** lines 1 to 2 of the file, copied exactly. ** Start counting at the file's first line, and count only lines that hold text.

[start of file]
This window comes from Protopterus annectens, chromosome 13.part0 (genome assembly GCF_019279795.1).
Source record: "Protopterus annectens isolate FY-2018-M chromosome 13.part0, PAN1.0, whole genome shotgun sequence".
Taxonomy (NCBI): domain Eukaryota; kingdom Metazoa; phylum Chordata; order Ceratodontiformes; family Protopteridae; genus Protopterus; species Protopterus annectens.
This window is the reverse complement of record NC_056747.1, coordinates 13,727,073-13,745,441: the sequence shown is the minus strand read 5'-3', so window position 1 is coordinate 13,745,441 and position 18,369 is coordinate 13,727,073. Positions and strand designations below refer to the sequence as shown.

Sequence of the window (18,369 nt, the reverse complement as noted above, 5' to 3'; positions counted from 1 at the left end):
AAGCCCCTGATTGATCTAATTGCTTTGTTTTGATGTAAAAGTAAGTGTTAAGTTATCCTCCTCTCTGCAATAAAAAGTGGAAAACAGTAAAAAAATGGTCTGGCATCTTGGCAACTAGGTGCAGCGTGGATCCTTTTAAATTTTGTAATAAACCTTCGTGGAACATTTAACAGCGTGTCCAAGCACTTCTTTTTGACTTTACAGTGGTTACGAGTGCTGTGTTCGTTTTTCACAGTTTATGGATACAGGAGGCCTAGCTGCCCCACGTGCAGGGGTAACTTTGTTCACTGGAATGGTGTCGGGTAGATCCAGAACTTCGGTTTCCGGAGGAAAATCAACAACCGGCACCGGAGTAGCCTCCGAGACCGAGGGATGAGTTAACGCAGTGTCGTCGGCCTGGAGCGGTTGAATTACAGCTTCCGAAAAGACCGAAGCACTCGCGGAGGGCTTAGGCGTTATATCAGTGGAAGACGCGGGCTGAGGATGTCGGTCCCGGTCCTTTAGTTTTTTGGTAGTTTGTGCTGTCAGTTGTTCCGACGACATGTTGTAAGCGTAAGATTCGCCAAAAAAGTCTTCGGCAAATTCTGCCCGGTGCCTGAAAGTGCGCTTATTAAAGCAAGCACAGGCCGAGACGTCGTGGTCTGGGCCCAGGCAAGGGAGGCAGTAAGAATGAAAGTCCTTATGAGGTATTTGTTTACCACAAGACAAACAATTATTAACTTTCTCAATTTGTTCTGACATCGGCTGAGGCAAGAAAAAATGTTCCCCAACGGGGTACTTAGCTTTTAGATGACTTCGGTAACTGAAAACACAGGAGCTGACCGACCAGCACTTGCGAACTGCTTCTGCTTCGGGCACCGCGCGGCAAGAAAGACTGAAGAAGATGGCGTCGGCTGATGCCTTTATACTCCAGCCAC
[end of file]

This window comes from Protopterus annectens, chromosome 13.part0 (genome assembly GCF_019279795.1).
Source record: "Protopterus annectens isolate FY-2018-M chromosome 13.part0, PAN1.0, whole genome shotgun sequence".